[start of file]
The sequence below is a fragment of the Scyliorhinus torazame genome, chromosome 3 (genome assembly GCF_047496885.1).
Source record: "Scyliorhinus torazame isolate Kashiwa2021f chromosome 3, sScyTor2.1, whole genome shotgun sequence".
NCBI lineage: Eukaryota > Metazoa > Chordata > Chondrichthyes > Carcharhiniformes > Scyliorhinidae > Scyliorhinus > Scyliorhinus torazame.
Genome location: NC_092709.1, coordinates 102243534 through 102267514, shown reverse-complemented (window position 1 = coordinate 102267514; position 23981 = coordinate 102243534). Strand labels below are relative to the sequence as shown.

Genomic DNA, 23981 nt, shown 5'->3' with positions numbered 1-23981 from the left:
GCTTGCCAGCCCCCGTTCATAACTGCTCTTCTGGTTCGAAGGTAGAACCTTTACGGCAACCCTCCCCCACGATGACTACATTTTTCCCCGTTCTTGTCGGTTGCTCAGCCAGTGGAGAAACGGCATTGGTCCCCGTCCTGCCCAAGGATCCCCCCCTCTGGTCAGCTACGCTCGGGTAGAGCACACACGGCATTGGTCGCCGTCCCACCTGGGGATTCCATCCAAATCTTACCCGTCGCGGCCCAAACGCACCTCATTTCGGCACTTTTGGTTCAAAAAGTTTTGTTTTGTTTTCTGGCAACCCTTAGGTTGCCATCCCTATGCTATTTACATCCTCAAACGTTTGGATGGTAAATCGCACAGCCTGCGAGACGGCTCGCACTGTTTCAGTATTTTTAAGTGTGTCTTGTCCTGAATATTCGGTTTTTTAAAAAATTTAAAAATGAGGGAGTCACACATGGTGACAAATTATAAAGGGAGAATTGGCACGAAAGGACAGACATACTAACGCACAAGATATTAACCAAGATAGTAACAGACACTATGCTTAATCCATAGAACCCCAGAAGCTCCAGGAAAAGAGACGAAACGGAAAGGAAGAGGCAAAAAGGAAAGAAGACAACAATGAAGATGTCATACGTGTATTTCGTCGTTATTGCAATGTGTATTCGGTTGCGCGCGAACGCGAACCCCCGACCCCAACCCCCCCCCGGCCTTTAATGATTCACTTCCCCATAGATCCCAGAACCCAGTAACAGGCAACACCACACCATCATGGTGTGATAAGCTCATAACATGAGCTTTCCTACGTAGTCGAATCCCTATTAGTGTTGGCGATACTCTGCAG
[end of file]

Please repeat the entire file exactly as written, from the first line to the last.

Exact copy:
The sequence below is a fragment of the Scyliorhinus torazame genome, chromosome 3 (genome assembly GCF_047496885.1).
Source record: "Scyliorhinus torazame isolate Kashiwa2021f chromosome 3, sScyTor2.1, whole genome shotgun sequence".
NCBI lineage: Eukaryota > Metazoa > Chordata > Chondrichthyes > Carcharhiniformes > Scyliorhinidae > Scyliorhinus > Scyliorhinus torazame.
Genome location: NC_092709.1, coordinates 102243534 through 102267514, shown reverse-complemented (window position 1 = coordinate 102267514; position 23981 = coordinate 102243534). Strand labels below are relative to the sequence as shown.

Genomic DNA, 23981 nt, shown 5'->3' with positions numbered 1-23981 from the left:
GCTTGCCAGCCCCCGTTCATAACTGCTCTTCTGGTTCGAAGGTAGAACCTTTACGGCAACCCTCCCCCACGATGACTACATTTTTCCCCGTTCTTGTCGGTTGCTCAGCCAGTGGAGAAACGGCATTGGTCCCCGTCCTGCCCAAGGATCCCCCCCTCTGGTCAGCTACGCTCGGGTAGAGCACACACGGCATTGGTCGCCGTCCCACCTGGGGATTCCATCCAAATCTTACCCGTCGCGGCCCAAACGCACCTCATTTCGGCACTTTTGGTTCAAAAAGTTTTGTTTTGTTTTCTGGCAACCCTTAGGTTGCCATCCCTATGCTATTTACATCCTCAAACGTTTGGATGGTAAATCGCACAGCCTGCGAGACGGCTCGCACTGTTTCAGTATTTTTAAGTGTGTCTTGTCCTGAATATTCGGTTTTTTAAAAAATTTAAAAATGAGGGAGTCACACATGGTGACAAATTATAAAGGGAGAATTGGCACGAAAGGACAGACATACTAACGCACAAGATATTAACCAAGATAGTAACAGACACTATGCTTAATCCATAGAACCCCAGAAGCTCCAGGAAAAGAGACGAAACGGAAAGGAAGAGGCAAAAAGGAAAGAAGACAACAATGAAGATGTCATACGTGTATTTCGTCGTTATTGCAATGTGTATTCGGTTGCGCGCGAACGCGAACCCCCGACCCCAACCCCCCCCCGGCCTTTAATGATTCACTTCCCCATAGATCCCAGAACCCAGTAACAGGCAACACCACACCATCATGGTGTGATAAGCTCATAACATGAGCTTTCCTACGTAGTCGAATCCCTATTAGTGTTGGCGATACTCTGCAG